Pursuant to the statutes on drainage law, the Surveyor is an ex officio member of the Board. See I.C. § 36-9-27-5(a). An ex officio member is one that is a member by virtue of his title to a particular office, without the necessity of further warrant or appointment. See Black’s Law Dictionary 575 (6th ed. 1990); Victory Comm. v. Genesis Convention Center, 597 N.E.2d 361, 363 n.1 (Ind. Ct. App. 1992), reh’g denied. Thus, the Surveyor is a member of the Board by virtue of his position as the county surveyor. However, there is nothing in the statutes that give agent status to the Surveyor as an ex officio board member. In fact, the statute gives different powers and duties to the Surveyor and the Board, and does not provide for the Board to have any oversight or control over the Surveyor in the completion of his statutory duties. See, e.g., Ind. Code §§ 36-9-27-29, 36-9-27-34(a), 36-9-27-35. Moreover, the Board is not required to adopt the recommendations of the Surveyor: “The [B]oard may adopt the classifications and order of work priority as made by the county surveyor, or may modify them.” I.C. § 36-9-27-35(b). Thus, the Surveyor does not act on behalf of the Board when he performs his statutory duties nor is he subject to the Board’s control in the performance of those duties. Therefore, the Surveyor is not an agent of the Board and the Board cannot be held responsible for the alleged negligence of the Surveyor. See, e.g., Hires, 726 N.E.2d at 248. Consequently, we hold that the trial court’s conclusion that the Board’s acts or omissions did not create any cause of action in favor of the Smiths is not clearly erroneous. See, e.g., Yates-Cobb, 681 N.E.2d at 733.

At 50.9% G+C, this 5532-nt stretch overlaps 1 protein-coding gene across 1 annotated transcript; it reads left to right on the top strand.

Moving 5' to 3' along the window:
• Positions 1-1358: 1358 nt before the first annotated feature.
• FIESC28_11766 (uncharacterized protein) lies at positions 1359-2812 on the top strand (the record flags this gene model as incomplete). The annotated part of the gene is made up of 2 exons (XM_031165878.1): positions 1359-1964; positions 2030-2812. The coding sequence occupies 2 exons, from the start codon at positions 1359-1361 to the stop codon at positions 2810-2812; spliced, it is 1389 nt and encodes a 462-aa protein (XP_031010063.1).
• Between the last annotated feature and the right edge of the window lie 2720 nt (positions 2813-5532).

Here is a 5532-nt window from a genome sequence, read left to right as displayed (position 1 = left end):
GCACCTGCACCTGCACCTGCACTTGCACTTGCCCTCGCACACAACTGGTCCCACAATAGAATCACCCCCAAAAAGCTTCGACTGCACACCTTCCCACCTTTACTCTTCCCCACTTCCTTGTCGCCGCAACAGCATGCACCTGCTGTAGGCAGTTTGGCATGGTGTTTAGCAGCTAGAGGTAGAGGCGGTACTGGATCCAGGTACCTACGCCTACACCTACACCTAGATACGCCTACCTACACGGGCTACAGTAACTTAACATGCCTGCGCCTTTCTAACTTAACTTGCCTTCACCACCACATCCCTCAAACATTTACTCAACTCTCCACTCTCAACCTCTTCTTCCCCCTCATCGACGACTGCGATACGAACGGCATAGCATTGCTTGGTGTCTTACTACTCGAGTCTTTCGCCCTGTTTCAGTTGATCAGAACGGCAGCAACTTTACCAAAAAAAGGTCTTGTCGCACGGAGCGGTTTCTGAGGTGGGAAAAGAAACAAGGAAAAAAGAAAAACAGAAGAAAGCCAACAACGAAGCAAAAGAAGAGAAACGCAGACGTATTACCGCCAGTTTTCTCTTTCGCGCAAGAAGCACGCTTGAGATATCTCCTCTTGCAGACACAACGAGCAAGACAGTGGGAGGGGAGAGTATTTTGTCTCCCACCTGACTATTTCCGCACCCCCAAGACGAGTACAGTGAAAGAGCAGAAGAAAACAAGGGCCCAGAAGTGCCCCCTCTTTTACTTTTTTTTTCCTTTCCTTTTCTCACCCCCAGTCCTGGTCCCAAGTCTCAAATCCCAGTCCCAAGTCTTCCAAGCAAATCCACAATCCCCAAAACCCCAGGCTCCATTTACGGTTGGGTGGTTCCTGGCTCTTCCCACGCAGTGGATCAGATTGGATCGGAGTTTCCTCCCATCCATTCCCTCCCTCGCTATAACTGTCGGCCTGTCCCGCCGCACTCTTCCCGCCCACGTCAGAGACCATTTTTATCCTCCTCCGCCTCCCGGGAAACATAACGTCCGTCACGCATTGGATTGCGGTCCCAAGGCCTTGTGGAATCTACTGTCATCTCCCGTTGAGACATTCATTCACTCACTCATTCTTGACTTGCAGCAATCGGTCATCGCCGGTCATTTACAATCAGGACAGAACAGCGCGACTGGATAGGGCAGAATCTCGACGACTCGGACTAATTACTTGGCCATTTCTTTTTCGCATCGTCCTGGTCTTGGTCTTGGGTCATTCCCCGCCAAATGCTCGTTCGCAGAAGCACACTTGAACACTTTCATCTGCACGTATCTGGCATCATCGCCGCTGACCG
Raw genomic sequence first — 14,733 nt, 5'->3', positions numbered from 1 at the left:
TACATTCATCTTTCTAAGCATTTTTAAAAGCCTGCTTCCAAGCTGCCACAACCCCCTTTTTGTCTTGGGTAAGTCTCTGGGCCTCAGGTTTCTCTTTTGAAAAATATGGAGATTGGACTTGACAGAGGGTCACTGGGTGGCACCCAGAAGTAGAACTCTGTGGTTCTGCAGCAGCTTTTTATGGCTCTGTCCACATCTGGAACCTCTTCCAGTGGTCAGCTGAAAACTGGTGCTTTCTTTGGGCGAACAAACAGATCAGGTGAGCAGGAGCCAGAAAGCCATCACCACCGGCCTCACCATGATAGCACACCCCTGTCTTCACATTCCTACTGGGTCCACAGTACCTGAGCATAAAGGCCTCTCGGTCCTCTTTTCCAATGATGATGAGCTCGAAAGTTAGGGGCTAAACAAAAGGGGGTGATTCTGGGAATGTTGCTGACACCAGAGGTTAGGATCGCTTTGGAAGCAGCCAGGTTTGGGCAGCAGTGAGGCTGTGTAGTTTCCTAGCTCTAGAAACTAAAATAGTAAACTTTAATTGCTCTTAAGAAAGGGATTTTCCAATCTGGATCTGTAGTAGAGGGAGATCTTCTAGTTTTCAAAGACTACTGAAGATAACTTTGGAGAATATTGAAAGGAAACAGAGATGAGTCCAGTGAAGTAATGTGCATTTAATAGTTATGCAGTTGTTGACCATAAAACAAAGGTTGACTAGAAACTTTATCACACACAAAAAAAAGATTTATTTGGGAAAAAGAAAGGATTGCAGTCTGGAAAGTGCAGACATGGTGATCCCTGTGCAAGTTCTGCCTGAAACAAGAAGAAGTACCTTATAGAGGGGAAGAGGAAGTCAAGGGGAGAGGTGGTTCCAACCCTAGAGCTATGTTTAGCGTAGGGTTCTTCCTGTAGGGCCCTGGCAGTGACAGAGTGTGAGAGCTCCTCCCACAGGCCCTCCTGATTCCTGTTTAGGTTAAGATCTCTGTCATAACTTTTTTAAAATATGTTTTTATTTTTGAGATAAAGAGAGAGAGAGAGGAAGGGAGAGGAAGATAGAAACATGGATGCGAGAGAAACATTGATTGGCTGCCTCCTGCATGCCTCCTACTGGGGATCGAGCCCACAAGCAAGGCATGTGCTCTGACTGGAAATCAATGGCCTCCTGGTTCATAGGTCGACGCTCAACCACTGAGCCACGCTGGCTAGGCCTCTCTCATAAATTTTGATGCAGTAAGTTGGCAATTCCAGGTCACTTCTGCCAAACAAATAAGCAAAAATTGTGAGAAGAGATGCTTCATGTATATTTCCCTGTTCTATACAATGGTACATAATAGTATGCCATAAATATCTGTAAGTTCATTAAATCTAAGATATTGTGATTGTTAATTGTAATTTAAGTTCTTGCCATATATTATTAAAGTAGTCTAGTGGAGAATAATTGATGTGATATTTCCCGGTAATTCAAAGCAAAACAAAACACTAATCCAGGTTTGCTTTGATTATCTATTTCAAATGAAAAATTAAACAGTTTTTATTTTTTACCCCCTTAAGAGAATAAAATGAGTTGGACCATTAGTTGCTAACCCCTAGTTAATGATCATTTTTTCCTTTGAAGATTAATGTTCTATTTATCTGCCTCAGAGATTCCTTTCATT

III.

    The final issue is whether the trial court’s conclusion that the Smiths could not recover against Miller on an implied warranty of habitability theory because the Smiths did not rely on Miller’s skill or expertise is clearly erroneous. A warranty of habitability, which is implied rather than express, warrants that the home will be free from defects that substantially impair the use and enjoyment of the home. R.N. Thompson & Assocs., Inc. v. Wickes Lumber Co., 687 N.E.2d 617, 620 (Ind. Ct. App. 1997), trans. denied. In the case of a second or subsequent purchaser, the implied warranty of habitability protects the subsequent purchaser from latent defects that are not discoverable upon the purchaser’s reasonable inspection and which manifest themselves after the purchase. Barnes v. Mac Brown & Co., Inc., 264 Ind. 227, 229, 342 N.E.2d 619, 621 (1976).